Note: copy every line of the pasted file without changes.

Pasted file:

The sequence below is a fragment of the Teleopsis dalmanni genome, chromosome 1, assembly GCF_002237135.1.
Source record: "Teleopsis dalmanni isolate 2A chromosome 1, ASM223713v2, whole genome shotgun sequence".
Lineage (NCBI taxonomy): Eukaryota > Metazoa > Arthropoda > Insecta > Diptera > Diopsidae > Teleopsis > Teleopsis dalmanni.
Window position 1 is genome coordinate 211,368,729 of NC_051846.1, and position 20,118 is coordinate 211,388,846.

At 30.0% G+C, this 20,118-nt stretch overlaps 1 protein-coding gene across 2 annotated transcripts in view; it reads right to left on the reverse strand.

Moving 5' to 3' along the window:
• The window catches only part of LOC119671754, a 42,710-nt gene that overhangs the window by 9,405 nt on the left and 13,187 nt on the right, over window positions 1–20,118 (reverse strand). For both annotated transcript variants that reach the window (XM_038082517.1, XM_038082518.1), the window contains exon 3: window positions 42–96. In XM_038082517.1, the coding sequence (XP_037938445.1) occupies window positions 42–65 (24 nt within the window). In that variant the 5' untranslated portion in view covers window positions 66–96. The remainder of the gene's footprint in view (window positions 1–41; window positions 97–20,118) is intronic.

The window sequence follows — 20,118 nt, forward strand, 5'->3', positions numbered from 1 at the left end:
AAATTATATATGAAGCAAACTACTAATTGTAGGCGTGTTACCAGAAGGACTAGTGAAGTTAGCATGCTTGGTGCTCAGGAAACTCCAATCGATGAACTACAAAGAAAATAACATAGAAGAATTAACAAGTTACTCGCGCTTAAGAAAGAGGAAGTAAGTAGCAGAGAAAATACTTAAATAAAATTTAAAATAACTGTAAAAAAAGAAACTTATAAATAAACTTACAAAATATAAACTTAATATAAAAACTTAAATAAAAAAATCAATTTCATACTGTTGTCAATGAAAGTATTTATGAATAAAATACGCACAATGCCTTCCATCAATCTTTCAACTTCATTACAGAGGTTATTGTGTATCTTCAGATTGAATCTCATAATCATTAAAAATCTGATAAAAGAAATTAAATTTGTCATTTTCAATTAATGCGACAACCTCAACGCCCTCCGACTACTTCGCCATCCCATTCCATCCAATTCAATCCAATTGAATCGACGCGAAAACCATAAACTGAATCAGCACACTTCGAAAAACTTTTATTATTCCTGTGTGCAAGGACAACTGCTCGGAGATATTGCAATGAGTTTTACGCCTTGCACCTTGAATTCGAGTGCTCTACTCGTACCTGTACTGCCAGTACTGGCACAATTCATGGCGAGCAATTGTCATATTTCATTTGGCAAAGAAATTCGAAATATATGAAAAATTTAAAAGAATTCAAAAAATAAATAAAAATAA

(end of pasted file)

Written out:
The sequence below is a fragment of the Teleopsis dalmanni genome, chromosome 1, assembly GCF_002237135.1.
Source record: "Teleopsis dalmanni isolate 2A chromosome 1, ASM223713v2, whole genome shotgun sequence".
Lineage (NCBI taxonomy): Eukaryota > Metazoa > Arthropoda > Insecta > Diptera > Diopsidae > Teleopsis > Teleopsis dalmanni.
Window position 1 is genome coordinate 211,368,729 of NC_051846.1, and position 20,118 is coordinate 211,388,846.

At 30.0% G+C, this 20,118-nt stretch overlaps 1 protein-coding gene across 2 annotated transcripts in view; it reads right to left on the reverse strand.

Moving 5' to 3' along the window:
• The window catches only part of LOC119671754, a 42,710-nt gene that overhangs the window by 9,405 nt on the left and 13,187 nt on the right, over window positions 1–20,118 (reverse strand). For both annotated transcript variants that reach the window (XM_038082517.1, XM_038082518.1), the window contains exon 3: window positions 42–96. In XM_038082517.1, the coding sequence (XP_037938445.1) occupies window positions 42–65 (24 nt within the window). In that variant the 5' untranslated portion in view covers window positions 66–96. The remainder of the gene's footprint in view (window positions 1–41; window positions 97–20,118) is intronic.

The window sequence follows — 20,118 nt, forward strand, 5'->3', positions numbered from 1 at the left end:
AAATTATATATGAAGCAAACTACTAATTGTAGGCGTGTTACCAGAAGGACTAGTGAAGTTAGCATGCTTGGTGCTCAGGAAACTCCAATCGATGAACTACAAAGAAAATAACATAGAAGAATTAACAAGTTACTCGCGCTTAAGAAAGAGGAAGTAAGTAGCAGAGAAAATACTTAAATAAAATTTAAAATAACTGTAAAAAAAGAAACTTATAAATAAACTTACAAAATATAAACTTAATATAAAAACTTAAATAAAAAAATCAATTTCATACTGTTGTCAATGAAAGTATTTATGAATAAAATACGCACAATGCCTTCCATCAATCTTTCAACTTCATTACAGAGGTTATTGTGTATCTTCAGATTGAATCTCATAATCATTAAAAATCTGATAAAAGAAATTAAATTTGTCATTTTCAATTAATGCGACAACCTCAACGCCCTCCGACTACTTCGCCATCCCATTCCATCCAATTCAATCCAATTGAATCGACGCGAAAACCATAAACTGAATCAGCACACTTCGAAAAACTTTTATTATTCCTGTGTGCAAGGACAACTGCTCGGAGATATTGCAATGAGTTTTACGCCTTGCACCTTGAATTCGAGTGCTCTACTCGTACCTGTACTGCCAGTACTGGCACAATTCATGGCGAGCAATTGTCATATTTCATTTGGCAAAGAAATTCGAAATATATGAAAAATTTAAAAGAATTCAAAAAATAAATAAAAATAA